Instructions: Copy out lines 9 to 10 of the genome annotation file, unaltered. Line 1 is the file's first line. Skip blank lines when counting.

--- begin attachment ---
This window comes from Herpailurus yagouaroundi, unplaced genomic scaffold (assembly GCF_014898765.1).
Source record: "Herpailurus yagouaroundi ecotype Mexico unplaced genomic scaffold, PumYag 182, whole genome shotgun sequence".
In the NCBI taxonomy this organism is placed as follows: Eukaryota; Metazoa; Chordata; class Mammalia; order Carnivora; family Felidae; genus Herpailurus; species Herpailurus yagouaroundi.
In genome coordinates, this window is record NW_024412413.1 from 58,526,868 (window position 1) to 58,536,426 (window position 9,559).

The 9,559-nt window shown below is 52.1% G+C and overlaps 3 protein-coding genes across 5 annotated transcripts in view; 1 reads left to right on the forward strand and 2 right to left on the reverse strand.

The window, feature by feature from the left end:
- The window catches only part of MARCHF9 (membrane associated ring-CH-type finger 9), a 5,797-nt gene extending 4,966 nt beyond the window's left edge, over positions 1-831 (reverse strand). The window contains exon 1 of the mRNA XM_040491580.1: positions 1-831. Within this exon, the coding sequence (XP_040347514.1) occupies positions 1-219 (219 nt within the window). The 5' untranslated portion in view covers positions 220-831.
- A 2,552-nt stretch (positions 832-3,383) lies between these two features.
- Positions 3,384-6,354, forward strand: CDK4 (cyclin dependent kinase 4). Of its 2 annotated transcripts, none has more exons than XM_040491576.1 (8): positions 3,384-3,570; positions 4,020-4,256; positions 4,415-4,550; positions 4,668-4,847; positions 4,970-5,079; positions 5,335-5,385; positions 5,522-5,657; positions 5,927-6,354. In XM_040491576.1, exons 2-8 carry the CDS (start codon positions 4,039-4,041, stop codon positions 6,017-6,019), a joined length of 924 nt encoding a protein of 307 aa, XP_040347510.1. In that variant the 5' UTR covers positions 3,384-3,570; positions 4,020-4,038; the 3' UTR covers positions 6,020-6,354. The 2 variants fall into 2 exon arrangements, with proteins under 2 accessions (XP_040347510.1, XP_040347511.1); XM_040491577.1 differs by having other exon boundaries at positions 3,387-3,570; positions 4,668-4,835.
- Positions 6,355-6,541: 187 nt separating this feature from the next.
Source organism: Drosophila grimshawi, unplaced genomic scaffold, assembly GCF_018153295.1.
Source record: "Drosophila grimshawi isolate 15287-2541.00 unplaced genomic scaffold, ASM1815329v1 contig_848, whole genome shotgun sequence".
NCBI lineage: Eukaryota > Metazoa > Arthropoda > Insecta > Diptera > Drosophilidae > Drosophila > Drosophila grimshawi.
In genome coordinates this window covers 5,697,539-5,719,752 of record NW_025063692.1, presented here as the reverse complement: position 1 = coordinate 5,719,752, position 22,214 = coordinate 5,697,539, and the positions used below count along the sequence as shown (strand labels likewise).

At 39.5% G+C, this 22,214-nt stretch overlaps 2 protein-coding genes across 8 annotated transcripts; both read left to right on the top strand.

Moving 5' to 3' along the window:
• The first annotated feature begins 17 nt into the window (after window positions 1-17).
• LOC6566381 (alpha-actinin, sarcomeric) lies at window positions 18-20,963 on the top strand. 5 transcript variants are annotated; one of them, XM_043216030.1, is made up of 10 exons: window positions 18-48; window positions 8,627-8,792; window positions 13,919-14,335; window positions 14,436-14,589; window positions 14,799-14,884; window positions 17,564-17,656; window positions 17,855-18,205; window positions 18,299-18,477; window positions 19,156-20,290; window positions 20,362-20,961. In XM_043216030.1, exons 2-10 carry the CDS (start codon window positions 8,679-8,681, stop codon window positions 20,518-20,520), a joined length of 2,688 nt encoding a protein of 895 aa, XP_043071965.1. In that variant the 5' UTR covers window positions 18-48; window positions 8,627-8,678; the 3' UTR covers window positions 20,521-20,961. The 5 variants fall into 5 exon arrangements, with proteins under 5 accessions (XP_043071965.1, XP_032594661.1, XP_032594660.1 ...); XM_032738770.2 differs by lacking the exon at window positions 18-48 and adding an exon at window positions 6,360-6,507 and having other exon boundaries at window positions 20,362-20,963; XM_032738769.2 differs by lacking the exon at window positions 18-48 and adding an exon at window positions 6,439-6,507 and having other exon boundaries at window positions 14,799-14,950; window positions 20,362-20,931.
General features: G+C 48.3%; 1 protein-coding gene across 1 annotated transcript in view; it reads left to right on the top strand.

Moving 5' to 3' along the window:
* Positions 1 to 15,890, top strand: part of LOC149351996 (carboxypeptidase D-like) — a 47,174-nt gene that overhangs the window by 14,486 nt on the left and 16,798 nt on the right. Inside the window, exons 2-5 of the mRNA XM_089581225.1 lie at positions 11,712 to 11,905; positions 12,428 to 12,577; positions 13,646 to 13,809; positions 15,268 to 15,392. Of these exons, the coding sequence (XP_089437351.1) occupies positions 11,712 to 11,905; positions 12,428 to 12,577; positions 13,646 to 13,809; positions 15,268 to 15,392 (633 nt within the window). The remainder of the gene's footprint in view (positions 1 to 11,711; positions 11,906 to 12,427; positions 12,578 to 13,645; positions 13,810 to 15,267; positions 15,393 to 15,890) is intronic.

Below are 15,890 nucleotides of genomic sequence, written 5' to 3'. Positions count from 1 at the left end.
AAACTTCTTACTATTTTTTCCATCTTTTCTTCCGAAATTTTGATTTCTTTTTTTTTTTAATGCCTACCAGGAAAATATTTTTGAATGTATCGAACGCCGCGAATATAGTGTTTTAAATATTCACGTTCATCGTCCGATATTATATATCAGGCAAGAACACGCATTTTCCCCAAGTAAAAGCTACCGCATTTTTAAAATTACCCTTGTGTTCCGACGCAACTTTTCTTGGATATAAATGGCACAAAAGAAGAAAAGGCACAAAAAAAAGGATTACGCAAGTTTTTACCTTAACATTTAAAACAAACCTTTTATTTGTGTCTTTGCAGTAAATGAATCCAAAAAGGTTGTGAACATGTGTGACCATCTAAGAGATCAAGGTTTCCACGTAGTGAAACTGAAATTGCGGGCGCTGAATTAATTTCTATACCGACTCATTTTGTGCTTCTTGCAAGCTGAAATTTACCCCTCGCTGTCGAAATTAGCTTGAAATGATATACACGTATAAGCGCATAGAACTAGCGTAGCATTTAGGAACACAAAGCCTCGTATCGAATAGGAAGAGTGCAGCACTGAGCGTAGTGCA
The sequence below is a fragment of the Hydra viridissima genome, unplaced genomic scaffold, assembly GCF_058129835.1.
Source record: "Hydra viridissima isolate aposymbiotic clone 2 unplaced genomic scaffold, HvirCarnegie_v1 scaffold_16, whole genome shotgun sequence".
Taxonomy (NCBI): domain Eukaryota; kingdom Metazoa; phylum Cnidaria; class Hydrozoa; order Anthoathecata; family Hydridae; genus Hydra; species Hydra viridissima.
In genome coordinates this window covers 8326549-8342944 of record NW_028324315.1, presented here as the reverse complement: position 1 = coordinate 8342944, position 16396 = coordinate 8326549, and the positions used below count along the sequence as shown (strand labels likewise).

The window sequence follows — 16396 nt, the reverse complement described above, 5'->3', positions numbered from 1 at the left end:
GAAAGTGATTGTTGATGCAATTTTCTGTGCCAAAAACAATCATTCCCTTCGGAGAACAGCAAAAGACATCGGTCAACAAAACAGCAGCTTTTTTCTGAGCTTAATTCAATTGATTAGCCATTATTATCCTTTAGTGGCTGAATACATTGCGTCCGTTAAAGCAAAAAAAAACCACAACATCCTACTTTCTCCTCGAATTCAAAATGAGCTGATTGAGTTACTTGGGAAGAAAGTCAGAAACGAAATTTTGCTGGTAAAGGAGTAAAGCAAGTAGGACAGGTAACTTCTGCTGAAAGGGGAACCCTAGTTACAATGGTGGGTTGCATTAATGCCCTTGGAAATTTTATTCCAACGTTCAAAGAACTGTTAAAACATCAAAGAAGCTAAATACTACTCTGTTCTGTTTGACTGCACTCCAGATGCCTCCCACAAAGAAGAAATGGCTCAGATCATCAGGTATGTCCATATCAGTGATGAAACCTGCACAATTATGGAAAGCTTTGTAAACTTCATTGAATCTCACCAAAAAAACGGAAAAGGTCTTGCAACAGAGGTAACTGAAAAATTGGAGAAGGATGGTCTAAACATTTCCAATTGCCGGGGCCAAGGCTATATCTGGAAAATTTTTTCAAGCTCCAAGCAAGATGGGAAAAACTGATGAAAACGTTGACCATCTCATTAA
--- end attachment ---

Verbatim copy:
- Positions 3,384-6,354, forward strand: CDK4 (cyclin dependent kinase 4). Of its 2 annotated transcripts, none has more exons than XM_040491576.1 (8): positions 3,384-3,570; positions 4,020-4,256; positions 4,415-4,550; positions 4,668-4,847; positions 4,970-5,079; positions 5,335-5,385; positions 5,522-5,657; positions 5,927-6,354. In XM_040491576.1, exons 2-8 carry the CDS (start codon positions 4,039-4,041, stop codon positions 6,017-6,019), a joined length of 924 nt encoding a protein of 307 aa, XP_040347510.1. In that variant the 5' UTR covers positions 3,384-3,570; positions 4,020-4,038; the 3' UTR covers positions 6,020-6,354. The 2 variants fall into 2 exon arrangements, with proteins under 2 accessions (XP_040347510.1, XP_040347511.1); XM_040491577.1 differs by having other exon boundaries at positions 3,387-3,570; positions 4,668-4,835.
- Positions 6,355-6,541: 187 nt separating this feature from the next.